Eight Bishops’ Beatitudes! Pope Francis speaks to Italy’s Catholic bishops in ‘strictly private’ meeting!
By Hannah Brockhaus, Rome, Italy, Nov 23, 2021 Vatican Media.
Pope Francis addresses the Italian bishops’ conference in Rome, Nov. 22, 2021
Beatitudes in the bible begins: “Blessed are the poor in spirit, for theirs is the kingdom of heaven. Blessed are those who mourn, for they shall be comforted. Blessed are the meek, for they shall inherit the earth. Blessed are those who hunger and thirst for righteousness, for they shall be satisfied” etc.
In the Bishops’ list below each beatitude is explained unmistakably what each ought to mean for the bishop, for example ‘to be poor in spirit’: It should mean: “Bishop who participates in poverty and the sharing of his lifestyle, because by his testimony he is constructing the kingdom of heaven.”
Think of Royal regalia, Red hats!
Can then a naked Fakir represent a bishop? Or all or most of the bishops dressed in Royal regalia, costly colourful satin, deked with gold and silver unimaginable to the poor, represent even at one mile distance “spirit of poverty?”
To me it is an INSULT to the millions who cannot afford even a clean dress for a change, among whom we live!
What these bishops preach, crystal clear, is ‘Prosperity gospel’ with their body language, not Good News to the poor, the long dead and gone Nazarene, born in a manger who never had even a home address, preached!
For the rest of Bishops’ Beatitudes, you are far wiser than this Know-nothing to reach your own unmistakable conclusions! james kottoor editor WCV
Please read below ‘Bishops’ Beatitudes!
Pope Francis spoke with the Italian bishops’ conference on Monday afternoon in what was a “strictly private” meeting, according to the Vatican.
The two-hour encounter took place at the Ergife Palace Hotel and Conference Center, around three miles from the Vatican, for the opening session of the bishops’ 75th Extraordinary General Assembly.
According to a brief Vatican statement, at the beginning of the meeting, Pope Francis gave the 210 bishops a card with an image of the Good Shepherd and a meditation called “The Bishop’s Beatitudes.”
The eight “beatitudes,” which loosely correspond with the eight beatitudes spoken by Jesus in the Sermon on the Mount, appear to have originated with Archbishop Domenico Battaglia of Naples.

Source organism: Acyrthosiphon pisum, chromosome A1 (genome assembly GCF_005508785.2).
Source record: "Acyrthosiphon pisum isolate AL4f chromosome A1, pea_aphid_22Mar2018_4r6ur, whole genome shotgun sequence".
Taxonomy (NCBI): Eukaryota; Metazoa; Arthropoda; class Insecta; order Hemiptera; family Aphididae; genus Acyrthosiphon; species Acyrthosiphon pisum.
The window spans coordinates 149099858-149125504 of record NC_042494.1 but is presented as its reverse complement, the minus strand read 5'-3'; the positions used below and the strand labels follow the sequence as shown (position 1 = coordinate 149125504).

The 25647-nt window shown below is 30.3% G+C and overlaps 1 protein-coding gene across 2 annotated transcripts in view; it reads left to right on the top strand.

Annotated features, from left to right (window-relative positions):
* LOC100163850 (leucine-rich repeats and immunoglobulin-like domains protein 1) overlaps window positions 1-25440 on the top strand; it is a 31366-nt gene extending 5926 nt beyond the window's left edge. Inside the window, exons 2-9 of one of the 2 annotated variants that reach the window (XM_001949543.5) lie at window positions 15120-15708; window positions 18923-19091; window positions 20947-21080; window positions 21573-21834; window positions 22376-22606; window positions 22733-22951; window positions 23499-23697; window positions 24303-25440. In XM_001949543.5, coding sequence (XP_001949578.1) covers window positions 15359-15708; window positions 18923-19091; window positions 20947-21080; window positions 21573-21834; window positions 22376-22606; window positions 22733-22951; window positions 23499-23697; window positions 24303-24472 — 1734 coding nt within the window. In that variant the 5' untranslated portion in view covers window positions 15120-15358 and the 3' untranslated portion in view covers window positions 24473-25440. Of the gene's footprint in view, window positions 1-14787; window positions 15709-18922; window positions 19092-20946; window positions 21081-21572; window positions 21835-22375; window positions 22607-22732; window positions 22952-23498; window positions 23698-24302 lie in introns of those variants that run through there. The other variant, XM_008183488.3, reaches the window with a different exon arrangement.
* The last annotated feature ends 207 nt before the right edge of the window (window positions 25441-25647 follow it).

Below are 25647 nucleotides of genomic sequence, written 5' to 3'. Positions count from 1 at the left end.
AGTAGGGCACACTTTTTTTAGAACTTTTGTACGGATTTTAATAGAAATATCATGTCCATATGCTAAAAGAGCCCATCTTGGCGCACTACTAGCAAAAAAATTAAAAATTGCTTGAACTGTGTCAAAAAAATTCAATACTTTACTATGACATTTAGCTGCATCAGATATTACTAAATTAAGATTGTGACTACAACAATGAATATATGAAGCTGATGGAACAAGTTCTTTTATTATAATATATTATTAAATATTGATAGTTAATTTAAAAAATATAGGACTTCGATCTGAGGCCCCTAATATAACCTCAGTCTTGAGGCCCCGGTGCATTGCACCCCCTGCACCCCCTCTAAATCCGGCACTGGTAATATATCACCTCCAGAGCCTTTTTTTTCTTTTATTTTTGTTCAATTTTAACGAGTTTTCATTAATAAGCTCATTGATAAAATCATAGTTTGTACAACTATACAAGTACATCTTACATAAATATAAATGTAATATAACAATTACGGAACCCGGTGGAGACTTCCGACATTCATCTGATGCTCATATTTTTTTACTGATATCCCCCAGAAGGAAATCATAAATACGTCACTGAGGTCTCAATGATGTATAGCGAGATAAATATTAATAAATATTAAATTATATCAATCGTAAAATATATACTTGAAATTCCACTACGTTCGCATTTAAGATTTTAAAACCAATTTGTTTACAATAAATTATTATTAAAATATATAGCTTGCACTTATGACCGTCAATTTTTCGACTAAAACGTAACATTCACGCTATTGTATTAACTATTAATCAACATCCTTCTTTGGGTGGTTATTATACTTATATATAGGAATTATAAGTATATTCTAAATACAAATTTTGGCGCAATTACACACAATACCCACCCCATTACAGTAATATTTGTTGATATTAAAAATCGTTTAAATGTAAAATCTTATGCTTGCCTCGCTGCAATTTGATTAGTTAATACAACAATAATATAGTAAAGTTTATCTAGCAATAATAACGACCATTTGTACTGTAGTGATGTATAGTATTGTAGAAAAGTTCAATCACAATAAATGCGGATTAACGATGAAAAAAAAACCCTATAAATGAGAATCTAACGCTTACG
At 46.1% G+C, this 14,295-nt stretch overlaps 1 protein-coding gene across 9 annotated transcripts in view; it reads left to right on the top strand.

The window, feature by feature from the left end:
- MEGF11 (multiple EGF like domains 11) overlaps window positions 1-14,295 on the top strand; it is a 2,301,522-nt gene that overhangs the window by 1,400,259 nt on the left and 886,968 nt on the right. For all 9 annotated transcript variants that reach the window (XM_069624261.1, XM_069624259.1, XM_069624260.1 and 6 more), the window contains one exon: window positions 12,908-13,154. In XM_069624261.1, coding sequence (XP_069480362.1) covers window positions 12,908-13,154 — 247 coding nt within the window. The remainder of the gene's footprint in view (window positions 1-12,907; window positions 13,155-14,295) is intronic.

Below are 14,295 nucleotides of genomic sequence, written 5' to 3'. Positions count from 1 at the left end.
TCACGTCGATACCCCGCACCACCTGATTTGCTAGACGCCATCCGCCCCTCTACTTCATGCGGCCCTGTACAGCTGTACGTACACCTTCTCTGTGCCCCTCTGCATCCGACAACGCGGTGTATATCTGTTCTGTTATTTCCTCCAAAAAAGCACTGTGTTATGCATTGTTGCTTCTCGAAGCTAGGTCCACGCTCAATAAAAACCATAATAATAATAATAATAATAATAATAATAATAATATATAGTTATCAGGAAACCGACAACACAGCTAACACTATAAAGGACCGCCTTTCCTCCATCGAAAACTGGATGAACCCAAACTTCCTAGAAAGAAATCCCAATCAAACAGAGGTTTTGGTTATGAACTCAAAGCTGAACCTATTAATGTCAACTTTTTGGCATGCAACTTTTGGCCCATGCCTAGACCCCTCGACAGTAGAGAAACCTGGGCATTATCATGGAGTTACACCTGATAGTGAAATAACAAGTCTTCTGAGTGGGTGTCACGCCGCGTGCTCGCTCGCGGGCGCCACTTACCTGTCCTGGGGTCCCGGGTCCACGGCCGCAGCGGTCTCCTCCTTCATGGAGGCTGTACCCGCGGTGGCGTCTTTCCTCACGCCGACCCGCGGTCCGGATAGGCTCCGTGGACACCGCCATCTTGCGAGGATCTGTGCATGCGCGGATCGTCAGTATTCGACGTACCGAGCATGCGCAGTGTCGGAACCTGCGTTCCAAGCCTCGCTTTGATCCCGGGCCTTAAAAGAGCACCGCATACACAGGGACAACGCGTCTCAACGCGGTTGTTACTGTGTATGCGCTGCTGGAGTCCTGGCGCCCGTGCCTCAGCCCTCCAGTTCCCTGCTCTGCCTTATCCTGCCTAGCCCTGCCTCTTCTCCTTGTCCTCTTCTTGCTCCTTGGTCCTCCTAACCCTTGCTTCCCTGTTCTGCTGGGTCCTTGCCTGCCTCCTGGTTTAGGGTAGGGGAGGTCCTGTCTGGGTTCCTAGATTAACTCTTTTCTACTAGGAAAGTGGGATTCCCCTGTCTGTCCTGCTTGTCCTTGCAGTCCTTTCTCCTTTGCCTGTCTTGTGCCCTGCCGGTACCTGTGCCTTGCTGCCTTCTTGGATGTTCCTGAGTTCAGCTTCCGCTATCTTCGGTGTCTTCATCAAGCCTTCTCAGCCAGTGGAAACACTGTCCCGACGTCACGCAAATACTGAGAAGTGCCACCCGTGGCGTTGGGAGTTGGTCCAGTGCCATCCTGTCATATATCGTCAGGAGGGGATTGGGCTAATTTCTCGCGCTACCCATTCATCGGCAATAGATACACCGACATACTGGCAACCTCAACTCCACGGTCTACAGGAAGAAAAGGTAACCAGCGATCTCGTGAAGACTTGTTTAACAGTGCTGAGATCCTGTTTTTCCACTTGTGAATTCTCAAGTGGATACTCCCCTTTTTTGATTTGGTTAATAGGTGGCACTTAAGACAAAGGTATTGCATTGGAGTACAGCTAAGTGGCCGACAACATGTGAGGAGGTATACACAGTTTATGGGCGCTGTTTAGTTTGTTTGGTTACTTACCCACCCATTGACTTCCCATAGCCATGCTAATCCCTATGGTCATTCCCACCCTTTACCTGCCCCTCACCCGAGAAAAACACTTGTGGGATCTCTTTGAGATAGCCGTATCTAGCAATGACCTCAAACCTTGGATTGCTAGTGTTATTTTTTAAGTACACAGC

The 58-year-old Battaglia became archbishop of Naples in December 2020. Prior to the appointment, he was a parish priest in another southern Italian archdiocese, Catanzaro-Squillace, where he was called “Don Mimmo” and known as a “street priest” who cared for the marginalized.
Battaglia outlined the eight qualities of a bishop (listed below) in a homily at the ordination of three auxiliary bishops for Naples archdiocese on Oct. 31.
The Bishop’s Beatitudes
Blessed is the Bishop who participates in poverty and the sharing of his lifestyle, because by his testimony he is constructing the kingdom of heaven.
Blessed is the Bishop who is not afraid to mark his face with tears until they reflect the sorrows of his people and the difficulties of his priests, finding in embrace with those who suffer the consolation of God.
Blessed is the Bishop who considers his ministry a service and not a power, making meekness his strength, and giving everyone the right of citizenship in his heart to inhabit the land promised to the meek.
Blessed is the Bishop who does not close himself in government buildings, who does not become a bureaucrat more attentive to statistics than to faces, to procedure than to stories, who tries to fight at the side of men for the dream of the justice of God, so that the Lord, met in the silence of daily prayer, will be his nourishment.
Blessed is the Bishop who has a heart for the misery of the world, who is not afraid to get his hands dirty in the mud of the human soul to find the gold of God, who is not scandalized by others’ sin and fragility, because he is aware of his own misery, so that the gaze of the Risen Lord will be for him the seal of infinite pardon.
Blessed is the Bishop who drives away duplicity of the heart, who avoids any ambiguous dynamic, who dreams of good even in the midst of evil, so that he will be able to rejoice in the face of God, finding its reflection in every puddle of the city of men.
Blessed is the Bishop who works for peace, who accompanies the paths of reconciliation, who sows the seed of communion in the heart of the presbytery, who accompanies a divided society on the path of reconciliation, who takes every man and every woman of goodwill by the hand to build fraternity: God will recognize him as his son.
Blessed is the Bishop who is not afraid to go against the tide for the Gospel, making his face “resolute” like that of Christ on his way to Jerusalem, without letting himself be held back by misunderstandings and obstacles because he knows that the Kingdom of God advances in the contradiction of the world.